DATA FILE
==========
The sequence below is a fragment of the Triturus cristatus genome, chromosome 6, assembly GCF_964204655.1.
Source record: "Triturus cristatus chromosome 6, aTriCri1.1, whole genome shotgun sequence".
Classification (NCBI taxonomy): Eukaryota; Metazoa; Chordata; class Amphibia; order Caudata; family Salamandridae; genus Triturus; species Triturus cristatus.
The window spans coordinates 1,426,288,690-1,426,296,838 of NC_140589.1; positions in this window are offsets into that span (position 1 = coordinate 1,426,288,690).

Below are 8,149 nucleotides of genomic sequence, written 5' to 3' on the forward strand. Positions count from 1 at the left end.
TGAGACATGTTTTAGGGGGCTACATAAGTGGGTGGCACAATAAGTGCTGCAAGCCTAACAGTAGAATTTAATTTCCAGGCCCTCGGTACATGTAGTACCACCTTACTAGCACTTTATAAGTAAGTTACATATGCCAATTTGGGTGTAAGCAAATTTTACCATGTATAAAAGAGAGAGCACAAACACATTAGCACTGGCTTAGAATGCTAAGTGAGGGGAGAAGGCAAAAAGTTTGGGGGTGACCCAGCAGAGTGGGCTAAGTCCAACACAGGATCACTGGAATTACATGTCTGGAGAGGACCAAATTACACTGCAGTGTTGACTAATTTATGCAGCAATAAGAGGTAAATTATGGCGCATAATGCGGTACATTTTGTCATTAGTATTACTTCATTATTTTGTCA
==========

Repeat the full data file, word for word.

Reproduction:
The sequence below is a fragment of the Triturus cristatus genome, chromosome 6, assembly GCF_964204655.1.
Source record: "Triturus cristatus chromosome 6, aTriCri1.1, whole genome shotgun sequence".
Classification (NCBI taxonomy): Eukaryota; Metazoa; Chordata; class Amphibia; order Caudata; family Salamandridae; genus Triturus; species Triturus cristatus.
The window spans coordinates 1,426,288,690-1,426,296,838 of NC_140589.1; positions in this window are offsets into that span (position 1 = coordinate 1,426,288,690).

Below are 8,149 nucleotides of genomic sequence, written 5' to 3' on the forward strand. Positions count from 1 at the left end.
TGAGACATGTTTTAGGGGGCTACATAAGTGGGTGGCACAATAAGTGCTGCAAGCCTAACAGTAGAATTTAATTTCCAGGCCCTCGGTACATGTAGTACCACCTTACTAGCACTTTATAAGTAAGTTACATATGCCAATTTGGGTGTAAGCAAATTTTACCATGTATAAAAGAGAGAGCACAAACACATTAGCACTGGCTTAGAATGCTAAGTGAGGGGAGAAGGCAAAAAGTTTGGGGGTGACCCAGCAGAGTGGGCTAAGTCCAACACAGGATCACTGGAATTACATGTCTGGAGAGGACCAAATTACACTGCAGTGTTGACTAATTTATGCAGCAATAAGAGGTAAATTATGGCGCATAATGCGGTACATTTTGTCATTAGTATTACTTCATTATTTTGTCA